Thursday, November 21, 2013

Fr Georges Massouh on Loving our Neighbor

Arabic original here.

Man, More Glorious than Churches and Mosques

The Apostle Paul commanded the people of Rome, the greatest city of that bygone time, to devote themselves to "extending hospitality to strangers." By this he meant hospitality for the poor, who found themselves thrown into the streets of a city that looked down on them and rejected them with its haughtiness as cold as marble.

When addressing the people of the great city of Rome, Paul stresses that the essence of the entire Law lies in realizing the commandment to "love your neighbor". He reminds them that "The commandments are all summed up in this saying, namely, you shall love your neighbor as yourself. Love does no harm to a neighbor; therefore love is the fulfillment of the law" (cf. Romans 13:8-10).

But who is the neighbor who must be loved? In the parable of the Good Samaritan, Christ emphasizes that one's being a neighbor is not based on familial, ethnic or sectarian affiliations or on any other form of prejudice. Rather, it arises from specific circumstances, when one encounters someone in need of a helping hand. Being a neighbor, then, is not a matter of flesh and blood. It is a process of becoming based on mercy. Every passer-by, every displaced person, every refugee, every vulnerable person on earth becomes our neighbor.

It is not for us to "please ourselves", says Paul to the people of the great city of Rome, but rather "for each of us to please his neighbor for his good, leading to edification." Our pleasing God remains meaningless and of no avail if we have not pleased our neighbor, especially the foreigner who "has fallen into the hands of bandits"-- indeed, into the hands of tyrants, murderers and thugs. Prayer, fasting and every form of worship becomes useless if its purpose is not serving man and embracing him in crises of hardship and distress.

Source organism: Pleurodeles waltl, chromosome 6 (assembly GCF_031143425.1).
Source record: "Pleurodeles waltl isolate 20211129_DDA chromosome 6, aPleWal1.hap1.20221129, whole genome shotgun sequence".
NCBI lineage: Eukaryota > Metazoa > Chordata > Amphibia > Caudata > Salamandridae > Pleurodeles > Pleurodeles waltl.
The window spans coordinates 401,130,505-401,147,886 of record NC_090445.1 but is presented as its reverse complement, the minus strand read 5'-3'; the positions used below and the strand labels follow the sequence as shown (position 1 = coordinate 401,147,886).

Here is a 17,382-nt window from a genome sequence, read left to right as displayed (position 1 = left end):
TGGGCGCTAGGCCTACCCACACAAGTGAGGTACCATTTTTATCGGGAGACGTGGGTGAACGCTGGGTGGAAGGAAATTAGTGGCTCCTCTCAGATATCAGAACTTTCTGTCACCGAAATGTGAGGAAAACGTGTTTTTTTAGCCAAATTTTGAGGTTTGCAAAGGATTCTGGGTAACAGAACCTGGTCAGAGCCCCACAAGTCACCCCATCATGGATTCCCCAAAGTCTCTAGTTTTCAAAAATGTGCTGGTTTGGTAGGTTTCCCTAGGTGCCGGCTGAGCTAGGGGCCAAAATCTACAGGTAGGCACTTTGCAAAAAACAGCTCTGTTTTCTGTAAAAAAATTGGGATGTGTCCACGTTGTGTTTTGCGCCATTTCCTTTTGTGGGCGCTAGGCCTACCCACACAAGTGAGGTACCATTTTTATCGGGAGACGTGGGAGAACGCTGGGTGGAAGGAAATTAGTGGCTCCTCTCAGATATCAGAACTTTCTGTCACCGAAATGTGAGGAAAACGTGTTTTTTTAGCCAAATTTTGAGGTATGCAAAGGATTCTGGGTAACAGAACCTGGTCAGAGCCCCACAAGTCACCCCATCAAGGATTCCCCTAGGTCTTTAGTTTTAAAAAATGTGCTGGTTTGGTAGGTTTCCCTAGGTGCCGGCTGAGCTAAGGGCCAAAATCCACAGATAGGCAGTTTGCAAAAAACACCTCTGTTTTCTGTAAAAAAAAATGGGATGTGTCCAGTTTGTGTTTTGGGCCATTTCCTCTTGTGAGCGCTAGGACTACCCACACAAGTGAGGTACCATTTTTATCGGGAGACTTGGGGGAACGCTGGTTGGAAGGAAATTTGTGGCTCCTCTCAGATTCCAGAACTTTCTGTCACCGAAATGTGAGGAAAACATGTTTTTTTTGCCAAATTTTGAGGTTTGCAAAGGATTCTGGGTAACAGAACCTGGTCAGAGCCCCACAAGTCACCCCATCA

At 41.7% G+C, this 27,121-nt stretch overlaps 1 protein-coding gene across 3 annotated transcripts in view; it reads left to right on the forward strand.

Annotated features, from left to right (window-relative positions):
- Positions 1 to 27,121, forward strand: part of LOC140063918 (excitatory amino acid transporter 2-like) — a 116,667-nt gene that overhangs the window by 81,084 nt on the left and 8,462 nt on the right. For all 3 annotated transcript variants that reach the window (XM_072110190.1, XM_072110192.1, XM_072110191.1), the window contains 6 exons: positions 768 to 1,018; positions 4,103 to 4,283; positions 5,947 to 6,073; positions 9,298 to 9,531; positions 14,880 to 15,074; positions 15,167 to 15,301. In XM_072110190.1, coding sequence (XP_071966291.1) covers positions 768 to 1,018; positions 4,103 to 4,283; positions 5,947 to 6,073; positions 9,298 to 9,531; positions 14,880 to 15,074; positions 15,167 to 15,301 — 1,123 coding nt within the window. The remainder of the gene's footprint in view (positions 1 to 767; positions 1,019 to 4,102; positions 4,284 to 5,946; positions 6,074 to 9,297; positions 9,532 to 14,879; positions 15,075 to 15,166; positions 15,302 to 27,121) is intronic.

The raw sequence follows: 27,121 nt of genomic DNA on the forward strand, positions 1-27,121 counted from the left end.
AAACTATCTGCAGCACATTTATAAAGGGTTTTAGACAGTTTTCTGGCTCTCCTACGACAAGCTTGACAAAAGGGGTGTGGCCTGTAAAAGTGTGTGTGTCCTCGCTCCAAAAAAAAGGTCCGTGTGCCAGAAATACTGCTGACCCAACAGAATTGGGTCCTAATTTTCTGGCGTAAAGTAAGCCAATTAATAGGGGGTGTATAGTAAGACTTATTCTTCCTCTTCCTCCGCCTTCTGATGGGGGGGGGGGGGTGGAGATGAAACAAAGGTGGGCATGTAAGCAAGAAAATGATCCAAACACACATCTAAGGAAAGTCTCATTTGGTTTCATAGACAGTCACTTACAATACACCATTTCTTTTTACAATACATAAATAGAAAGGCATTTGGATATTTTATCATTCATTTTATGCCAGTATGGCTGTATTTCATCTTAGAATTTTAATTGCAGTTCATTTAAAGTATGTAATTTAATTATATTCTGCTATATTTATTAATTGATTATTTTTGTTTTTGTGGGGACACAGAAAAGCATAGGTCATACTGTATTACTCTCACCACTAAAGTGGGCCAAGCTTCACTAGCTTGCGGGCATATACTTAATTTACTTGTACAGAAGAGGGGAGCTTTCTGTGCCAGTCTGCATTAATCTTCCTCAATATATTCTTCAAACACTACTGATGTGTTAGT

It is also possible for us to say that man is the place where God prefers to be worshiped. The man in whom God dwells is more glorious than temples, churches and mosques. To serve God is to serve man, in whom God breathed from His Spirit and so, "The Spirit of God dwells within you." Thus man becomes the qibla and the mihrab. Pilgrimage to him becomes like pilgrimage to the holy places, to Christ's sepulchre. God does not dwell in stacked stones and no roof covers His head. He prefers to dwell in warm hearts. "Give me your heart and that is enough."

The Christian tradition holds that "the Good Samaritan is none other than Christ Himself." Christ is the perfect neighbor who saves the world from the grip of the Evil One. Thus Origen of Alexandria (d. 235), following the Apostle Paul, who said "emulate me as I emulate Christ" (1 Corinthians 4:16), calls us to emulate the good Samaritan "who is an image of Christ." He says, "We can imitate Christ and have mercy on those who fall into the hands of robbers, go to them, dress their wounds, anoint them with oil and wine, carry them on our donkeys, and lift their burdens from them." Emulating Christ means being committed to others, regardless of their identity.

We are called, then, to take upon ourselves the cares of contemporary man, his troubles, his wounds and his many problems. We are called to see his destitution and his oppression, and especially the cares of people in crises of war and displacement. We must be committed to care for them and aid them until the end of this evil crisis. Our loving God absolutely requires us to constantly strive to fulfill the sole commandment that He gave us to follow: "Love one another as I have loved you" (John 15:12). Our loving God requires that we first love man, every man.

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